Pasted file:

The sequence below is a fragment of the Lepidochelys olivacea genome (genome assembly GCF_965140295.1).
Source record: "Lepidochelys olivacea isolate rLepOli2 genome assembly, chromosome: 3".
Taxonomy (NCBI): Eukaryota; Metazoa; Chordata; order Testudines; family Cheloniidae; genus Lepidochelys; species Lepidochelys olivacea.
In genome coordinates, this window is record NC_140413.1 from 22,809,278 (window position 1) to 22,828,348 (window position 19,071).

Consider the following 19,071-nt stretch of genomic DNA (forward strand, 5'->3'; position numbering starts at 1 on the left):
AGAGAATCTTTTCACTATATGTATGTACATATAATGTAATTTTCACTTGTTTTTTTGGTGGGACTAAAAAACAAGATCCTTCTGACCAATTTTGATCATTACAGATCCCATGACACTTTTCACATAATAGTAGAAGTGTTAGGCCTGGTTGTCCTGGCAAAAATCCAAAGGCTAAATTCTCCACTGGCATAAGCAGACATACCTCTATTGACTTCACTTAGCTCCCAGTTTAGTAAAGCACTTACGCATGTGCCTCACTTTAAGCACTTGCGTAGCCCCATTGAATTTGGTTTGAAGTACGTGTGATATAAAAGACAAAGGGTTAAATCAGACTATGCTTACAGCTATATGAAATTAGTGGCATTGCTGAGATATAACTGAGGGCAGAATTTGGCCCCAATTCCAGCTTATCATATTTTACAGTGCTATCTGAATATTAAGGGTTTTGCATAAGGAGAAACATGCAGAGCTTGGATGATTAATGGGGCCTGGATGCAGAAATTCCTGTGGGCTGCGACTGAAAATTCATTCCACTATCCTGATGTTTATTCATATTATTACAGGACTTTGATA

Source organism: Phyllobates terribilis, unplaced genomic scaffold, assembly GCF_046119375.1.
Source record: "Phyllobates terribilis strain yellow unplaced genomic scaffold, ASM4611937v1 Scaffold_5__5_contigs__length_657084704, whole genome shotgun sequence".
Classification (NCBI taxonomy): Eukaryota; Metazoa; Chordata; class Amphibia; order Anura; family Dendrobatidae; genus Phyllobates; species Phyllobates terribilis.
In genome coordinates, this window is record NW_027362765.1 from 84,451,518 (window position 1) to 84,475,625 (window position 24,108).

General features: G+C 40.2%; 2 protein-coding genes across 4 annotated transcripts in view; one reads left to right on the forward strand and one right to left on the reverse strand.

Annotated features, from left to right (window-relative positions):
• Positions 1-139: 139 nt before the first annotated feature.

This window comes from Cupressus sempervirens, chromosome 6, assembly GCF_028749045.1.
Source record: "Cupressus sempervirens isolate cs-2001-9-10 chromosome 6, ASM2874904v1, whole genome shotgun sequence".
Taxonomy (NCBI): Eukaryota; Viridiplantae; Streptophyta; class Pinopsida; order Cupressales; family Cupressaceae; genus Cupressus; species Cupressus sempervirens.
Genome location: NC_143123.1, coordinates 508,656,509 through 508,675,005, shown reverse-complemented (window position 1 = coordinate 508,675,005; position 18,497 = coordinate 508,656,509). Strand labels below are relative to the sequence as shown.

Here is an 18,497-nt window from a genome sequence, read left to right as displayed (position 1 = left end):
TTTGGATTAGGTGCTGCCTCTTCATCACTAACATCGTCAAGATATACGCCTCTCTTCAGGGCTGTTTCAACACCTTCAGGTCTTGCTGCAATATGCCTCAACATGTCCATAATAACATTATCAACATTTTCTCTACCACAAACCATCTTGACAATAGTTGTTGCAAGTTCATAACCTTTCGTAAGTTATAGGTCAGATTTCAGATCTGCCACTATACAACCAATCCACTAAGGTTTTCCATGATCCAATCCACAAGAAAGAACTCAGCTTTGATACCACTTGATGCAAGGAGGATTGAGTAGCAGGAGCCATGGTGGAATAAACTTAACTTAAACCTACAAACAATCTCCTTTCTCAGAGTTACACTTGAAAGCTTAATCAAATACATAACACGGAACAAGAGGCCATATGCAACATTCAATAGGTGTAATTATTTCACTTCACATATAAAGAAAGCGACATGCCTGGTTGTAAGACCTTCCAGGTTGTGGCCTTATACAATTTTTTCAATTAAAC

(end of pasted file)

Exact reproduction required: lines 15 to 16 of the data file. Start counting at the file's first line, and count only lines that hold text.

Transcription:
Source record: "Cupressus sempervirens isolate cs-2001-9-10 chromosome 6, ASM2874904v1, whole genome shotgun sequence".
Taxonomy (NCBI): Eukaryota; Viridiplantae; Streptophyta; class Pinopsida; order Cupressales; family Cupressaceae; genus Cupressus; species Cupressus sempervirens.